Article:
What to Know
- The D.C. Department of Consumer and Regulatory Affairs began offering a fast track program for building permits in September.
- Fees for fast tracking a permit begin at $5,000 and can be as high as $50,000.
- Residents are complaining of long wait times to get permits through the agency.
D.C. homeowners and some D.C. Council members are pushing back against a government program that promises to slash waiting times for building permits from 30 days to as little as one day — for a fee that can cost $50,000.
Some call it a pay-to-play system that slows residents trying to repair their homes.
Brianne Ryback is one of those homeowners. The foundation on her Northeast D.C. home is crumbling. She says the contractor she hired told her it’s a problem he worked on many times.
But, she says when he went to get the permit, he came back scratching his head about a new D.C. Department of Consumer and Regulatory Affairs program called Velocity.
It promises to speed up the permitting process for a fee: $50,000 for clients whose building plans are complete and ready for submission.
Another cheaper option called Expedition Service charges $5,000 for the first plan review session and $2,500 for additional sessions.
Those figures don’t include the standard permit fees, which vary by project.
Residents Complain of Long Wait Times
"I read the whole PDF on the program, and I was like, this doesn’t speak to residents,” Ryback said. “Residents can’t afford $25,000 just to get a permit in a day or two, and so now we have to wait.”
The wait for a permit should not exceed 30 days, according to DCRA policy. Melinda Bolling, the director of DCRA, says that the fast track programs should cut wait times for all residents.
“Velocity and expedition helps everyone because it gets the big projects out of the queue, so that smaller projects can be done on a quicker time frame,” Bolling said.
But some members of the D.C. council say wait times aren’t in line with expectations.
Councilmember Brianne Nadeau says her constituents often seek help from her office when the agency moves slowly.
“We have cases coming to my office on a regular basis where either it’s taking forever to hear back,” Nadeau said at a hearing in March. “They have to come to us in order to get an answer and even when we are reaching out it takes awhile to get an answer on cases that don’t seem that complicated.”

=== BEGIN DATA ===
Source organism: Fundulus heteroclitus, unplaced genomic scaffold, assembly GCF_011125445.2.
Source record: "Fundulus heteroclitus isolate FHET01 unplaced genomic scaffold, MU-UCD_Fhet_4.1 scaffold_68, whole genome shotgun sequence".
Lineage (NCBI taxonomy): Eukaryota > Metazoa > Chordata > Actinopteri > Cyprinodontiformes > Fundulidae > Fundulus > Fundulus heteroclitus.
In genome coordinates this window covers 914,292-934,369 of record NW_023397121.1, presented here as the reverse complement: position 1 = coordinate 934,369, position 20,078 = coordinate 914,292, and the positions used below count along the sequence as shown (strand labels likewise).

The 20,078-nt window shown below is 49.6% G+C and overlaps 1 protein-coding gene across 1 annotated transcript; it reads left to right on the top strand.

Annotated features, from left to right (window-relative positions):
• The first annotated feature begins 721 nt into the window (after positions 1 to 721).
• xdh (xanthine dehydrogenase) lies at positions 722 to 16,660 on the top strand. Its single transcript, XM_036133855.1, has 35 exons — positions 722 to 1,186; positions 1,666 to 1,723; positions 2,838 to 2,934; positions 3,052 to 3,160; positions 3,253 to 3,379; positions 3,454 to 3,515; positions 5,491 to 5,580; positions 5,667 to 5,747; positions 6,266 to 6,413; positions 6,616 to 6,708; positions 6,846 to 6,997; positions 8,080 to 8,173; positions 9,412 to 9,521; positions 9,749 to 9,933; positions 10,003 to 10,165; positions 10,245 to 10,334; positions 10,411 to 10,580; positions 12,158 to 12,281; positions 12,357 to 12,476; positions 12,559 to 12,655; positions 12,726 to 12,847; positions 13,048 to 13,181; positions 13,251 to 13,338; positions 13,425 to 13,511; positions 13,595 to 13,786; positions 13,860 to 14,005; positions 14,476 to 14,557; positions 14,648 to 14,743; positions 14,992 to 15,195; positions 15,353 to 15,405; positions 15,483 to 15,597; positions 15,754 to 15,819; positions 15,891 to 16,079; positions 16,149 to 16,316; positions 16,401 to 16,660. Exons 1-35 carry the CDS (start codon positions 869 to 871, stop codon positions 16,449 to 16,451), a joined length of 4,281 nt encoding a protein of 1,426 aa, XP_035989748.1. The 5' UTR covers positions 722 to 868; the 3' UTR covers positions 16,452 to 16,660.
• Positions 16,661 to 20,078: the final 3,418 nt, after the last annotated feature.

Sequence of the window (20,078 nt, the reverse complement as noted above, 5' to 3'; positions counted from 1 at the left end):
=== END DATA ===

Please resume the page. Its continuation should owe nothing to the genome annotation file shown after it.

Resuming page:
“The problem is that DCRA is not processing permit applications promptly and that disfavors everybody. It’s particularly hard on ordinary residents, because they want to get their house fixed,” the council’s chairman, Phil Mendelson, said.
Bolling told News4’s Mark Segraves that talk of months-long delays for those who can’t afford to fast track are “rumors.”
In her Council testimony, the DCRA Director indicated business is brisk for the fast track programs, that they were booked up for all of March.
The program, which began as an emergency rule in September 2017, was slated to expire in January 2018. Mendelson pointed this out in the March hearing. Bolling said the program should be extended.
Complaints of lengthy waits for permits, among other issues including food truck parking regulation and the agency's slow response to a growing number of residents complaining they don't have heat, come amid talk of reorganization.
"After a year of oversight hearings, it has become abundantly clear that DCRA is an agency in need of major change," D.C. Council Chairman Phil Mendelson said in a statement Jan. 23. "DCRA needs to do a better job – for both residents and businesses. I believe breaking up and reorganizing the agency is the best way."